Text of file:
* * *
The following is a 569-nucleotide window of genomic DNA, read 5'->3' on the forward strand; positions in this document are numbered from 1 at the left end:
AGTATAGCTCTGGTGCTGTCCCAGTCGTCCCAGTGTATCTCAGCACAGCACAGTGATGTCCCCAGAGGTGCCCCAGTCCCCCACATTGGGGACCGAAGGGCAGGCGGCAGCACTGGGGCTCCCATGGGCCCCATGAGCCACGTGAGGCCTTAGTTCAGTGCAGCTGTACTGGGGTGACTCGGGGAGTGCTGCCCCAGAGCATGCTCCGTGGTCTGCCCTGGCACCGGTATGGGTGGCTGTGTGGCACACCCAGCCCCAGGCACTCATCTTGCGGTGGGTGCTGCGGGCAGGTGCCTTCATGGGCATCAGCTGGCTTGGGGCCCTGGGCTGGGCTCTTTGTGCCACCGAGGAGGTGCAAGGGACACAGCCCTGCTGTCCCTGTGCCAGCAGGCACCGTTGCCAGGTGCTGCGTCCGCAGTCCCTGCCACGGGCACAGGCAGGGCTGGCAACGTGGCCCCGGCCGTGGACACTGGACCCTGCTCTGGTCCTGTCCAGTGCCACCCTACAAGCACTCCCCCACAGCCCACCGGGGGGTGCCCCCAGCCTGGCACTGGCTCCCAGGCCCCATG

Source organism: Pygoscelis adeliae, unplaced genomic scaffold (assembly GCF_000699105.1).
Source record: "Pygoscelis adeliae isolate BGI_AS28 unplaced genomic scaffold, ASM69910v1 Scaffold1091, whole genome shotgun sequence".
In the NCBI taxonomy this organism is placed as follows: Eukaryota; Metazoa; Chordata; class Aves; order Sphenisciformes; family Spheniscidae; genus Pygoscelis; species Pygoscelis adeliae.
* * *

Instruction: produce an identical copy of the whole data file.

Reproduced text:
The following is a 569-nucleotide window of genomic DNA, read 5'->3' on the forward strand; positions in this document are numbered from 1 at the left end:
AGTATAGCTCTGGTGCTGTCCCAGTCGTCCCAGTGTATCTCAGCACAGCACAGTGATGTCCCCAGAGGTGCCCCAGTCCCCCACATTGGGGACCGAAGGGCAGGCGGCAGCACTGGGGCTCCCATGGGCCCCATGAGCCACGTGAGGCCTTAGTTCAGTGCAGCTGTACTGGGGTGACTCGGGGAGTGCTGCCCCAGAGCATGCTCCGTGGTCTGCCCTGGCACCGGTATGGGTGGCTGTGTGGCACACCCAGCCCCAGGCACTCATCTTGCGGTGGGTGCTGCGGGCAGGTGCCTTCATGGGCATCAGCTGGCTTGGGGCCCTGGGCTGGGCTCTTTGTGCCACCGAGGAGGTGCAAGGGACACAGCCCTGCTGTCCCTGTGCCAGCAGGCACCGTTGCCAGGTGCTGCGTCCGCAGTCCCTGCCACGGGCACAGGCAGGGCTGGCAACGTGGCCCCGGCCGTGGACACTGGACCCTGCTCTGGTCCTGTCCAGTGCCACCCTACAAGCACTCCCCCACAGCCCACCGGGGGGTGCCCCCAGCCTGGCACTGGCTCCCAGGCCCCATG

Source organism: Pygoscelis adeliae, unplaced genomic scaffold (assembly GCF_000699105.1).
Source record: "Pygoscelis adeliae isolate BGI_AS28 unplaced genomic scaffold, ASM69910v1 Scaffold1091, whole genome shotgun sequence".
In the NCBI taxonomy this organism is placed as follows: Eukaryota; Metazoa; Chordata; class Aves; order Sphenisciformes; family Spheniscidae; genus Pygoscelis; species Pygoscelis adeliae.